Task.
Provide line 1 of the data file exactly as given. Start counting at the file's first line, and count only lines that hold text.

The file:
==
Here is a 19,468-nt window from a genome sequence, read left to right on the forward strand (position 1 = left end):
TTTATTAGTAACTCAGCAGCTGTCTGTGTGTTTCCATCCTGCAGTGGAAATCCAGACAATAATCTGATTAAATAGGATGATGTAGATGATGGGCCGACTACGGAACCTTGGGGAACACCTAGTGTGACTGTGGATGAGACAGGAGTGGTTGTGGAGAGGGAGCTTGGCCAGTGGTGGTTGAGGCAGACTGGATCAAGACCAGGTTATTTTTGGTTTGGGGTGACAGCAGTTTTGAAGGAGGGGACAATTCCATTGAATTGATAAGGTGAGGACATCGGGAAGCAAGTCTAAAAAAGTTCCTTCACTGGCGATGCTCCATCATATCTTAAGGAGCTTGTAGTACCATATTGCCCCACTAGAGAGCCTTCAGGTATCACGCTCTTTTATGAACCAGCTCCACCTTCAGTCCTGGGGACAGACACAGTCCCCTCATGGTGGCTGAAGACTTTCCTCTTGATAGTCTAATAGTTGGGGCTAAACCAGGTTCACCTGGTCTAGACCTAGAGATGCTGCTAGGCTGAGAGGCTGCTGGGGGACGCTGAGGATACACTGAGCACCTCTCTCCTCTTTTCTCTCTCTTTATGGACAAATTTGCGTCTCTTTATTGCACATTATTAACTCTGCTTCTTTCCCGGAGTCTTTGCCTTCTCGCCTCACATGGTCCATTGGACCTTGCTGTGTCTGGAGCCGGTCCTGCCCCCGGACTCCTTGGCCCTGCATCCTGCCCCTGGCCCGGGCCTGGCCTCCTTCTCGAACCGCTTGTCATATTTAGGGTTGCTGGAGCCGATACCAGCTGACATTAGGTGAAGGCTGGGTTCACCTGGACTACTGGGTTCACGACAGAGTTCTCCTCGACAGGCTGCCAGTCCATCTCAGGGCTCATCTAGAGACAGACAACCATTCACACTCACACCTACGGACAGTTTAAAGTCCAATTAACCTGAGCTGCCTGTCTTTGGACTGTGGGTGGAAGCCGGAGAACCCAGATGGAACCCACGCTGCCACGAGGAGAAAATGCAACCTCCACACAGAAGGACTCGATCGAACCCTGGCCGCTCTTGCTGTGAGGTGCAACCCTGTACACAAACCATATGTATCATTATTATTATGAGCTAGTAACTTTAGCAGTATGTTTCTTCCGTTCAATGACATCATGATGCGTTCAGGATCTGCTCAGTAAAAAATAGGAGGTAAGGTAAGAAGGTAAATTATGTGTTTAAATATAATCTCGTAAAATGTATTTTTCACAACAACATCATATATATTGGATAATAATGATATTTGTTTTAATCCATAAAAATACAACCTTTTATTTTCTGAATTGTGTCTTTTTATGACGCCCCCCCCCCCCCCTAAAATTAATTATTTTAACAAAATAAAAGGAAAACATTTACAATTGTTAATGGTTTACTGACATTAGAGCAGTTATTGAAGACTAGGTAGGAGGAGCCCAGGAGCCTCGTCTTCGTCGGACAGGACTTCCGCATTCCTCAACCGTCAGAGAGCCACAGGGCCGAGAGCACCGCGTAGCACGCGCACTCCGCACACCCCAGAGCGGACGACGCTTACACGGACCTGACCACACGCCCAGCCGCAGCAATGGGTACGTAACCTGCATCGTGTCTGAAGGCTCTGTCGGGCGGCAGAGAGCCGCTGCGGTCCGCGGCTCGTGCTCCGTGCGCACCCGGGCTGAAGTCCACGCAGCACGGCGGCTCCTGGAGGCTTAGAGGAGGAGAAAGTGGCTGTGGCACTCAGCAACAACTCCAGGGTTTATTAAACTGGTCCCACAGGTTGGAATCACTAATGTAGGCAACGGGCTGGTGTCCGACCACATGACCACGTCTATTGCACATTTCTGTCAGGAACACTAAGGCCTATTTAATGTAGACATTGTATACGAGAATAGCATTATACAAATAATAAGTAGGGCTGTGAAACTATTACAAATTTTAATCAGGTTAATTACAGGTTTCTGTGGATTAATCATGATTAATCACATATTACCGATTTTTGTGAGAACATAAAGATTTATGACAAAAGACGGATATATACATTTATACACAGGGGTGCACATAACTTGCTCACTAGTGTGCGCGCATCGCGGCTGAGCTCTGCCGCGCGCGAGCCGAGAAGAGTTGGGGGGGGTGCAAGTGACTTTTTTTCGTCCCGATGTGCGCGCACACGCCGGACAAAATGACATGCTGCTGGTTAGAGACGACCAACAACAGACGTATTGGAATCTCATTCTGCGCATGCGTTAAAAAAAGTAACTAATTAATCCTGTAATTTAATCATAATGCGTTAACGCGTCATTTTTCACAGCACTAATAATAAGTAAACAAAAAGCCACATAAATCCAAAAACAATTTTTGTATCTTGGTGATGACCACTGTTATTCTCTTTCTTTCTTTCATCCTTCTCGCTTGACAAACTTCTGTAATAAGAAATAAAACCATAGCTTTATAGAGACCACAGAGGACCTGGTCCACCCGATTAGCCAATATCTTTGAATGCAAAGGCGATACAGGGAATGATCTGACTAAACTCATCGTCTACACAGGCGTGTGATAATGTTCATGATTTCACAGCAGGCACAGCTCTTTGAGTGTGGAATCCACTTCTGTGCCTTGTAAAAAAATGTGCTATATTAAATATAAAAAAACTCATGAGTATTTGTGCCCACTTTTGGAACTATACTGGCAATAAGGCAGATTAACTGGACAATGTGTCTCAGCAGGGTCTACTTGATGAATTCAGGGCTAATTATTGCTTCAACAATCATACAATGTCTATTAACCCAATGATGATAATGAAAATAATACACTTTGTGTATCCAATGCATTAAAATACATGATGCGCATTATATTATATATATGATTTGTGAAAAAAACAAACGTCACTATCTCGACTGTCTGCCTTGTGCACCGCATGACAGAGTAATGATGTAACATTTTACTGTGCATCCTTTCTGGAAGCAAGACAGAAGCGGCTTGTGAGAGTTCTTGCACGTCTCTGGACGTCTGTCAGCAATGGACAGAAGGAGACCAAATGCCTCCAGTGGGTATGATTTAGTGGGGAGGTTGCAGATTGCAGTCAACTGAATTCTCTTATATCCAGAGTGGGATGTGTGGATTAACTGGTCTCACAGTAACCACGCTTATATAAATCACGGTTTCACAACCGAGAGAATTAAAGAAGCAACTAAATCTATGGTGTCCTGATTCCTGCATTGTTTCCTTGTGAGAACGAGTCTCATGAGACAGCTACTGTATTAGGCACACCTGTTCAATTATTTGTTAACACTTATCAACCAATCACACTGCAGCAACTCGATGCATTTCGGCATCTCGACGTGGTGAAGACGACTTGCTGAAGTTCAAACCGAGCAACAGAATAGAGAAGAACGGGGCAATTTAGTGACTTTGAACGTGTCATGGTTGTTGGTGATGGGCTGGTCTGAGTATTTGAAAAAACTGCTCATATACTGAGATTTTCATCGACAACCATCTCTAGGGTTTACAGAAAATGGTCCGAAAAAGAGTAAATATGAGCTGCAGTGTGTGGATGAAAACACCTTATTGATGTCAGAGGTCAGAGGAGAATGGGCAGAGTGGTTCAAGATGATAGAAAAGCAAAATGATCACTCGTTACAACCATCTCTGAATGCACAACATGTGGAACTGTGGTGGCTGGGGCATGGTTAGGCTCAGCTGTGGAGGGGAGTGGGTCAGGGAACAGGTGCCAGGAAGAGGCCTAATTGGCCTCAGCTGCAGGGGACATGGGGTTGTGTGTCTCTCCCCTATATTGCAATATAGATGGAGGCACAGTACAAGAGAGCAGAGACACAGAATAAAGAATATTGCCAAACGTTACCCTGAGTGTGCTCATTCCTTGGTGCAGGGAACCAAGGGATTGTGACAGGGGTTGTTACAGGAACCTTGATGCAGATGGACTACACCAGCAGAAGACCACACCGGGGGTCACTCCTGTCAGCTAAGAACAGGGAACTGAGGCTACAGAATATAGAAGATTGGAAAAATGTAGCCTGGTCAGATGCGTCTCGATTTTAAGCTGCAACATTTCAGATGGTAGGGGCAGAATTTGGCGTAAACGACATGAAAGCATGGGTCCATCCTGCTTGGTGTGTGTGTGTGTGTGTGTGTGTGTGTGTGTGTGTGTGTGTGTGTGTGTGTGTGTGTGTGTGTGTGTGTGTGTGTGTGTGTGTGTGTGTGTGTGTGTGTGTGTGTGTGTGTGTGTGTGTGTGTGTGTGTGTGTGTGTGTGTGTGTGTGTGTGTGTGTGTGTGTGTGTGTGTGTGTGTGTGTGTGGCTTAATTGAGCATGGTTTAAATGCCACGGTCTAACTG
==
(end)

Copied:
Here is a 19,468-nt window from a genome sequence, read left to right on the forward strand (position 1 = left end):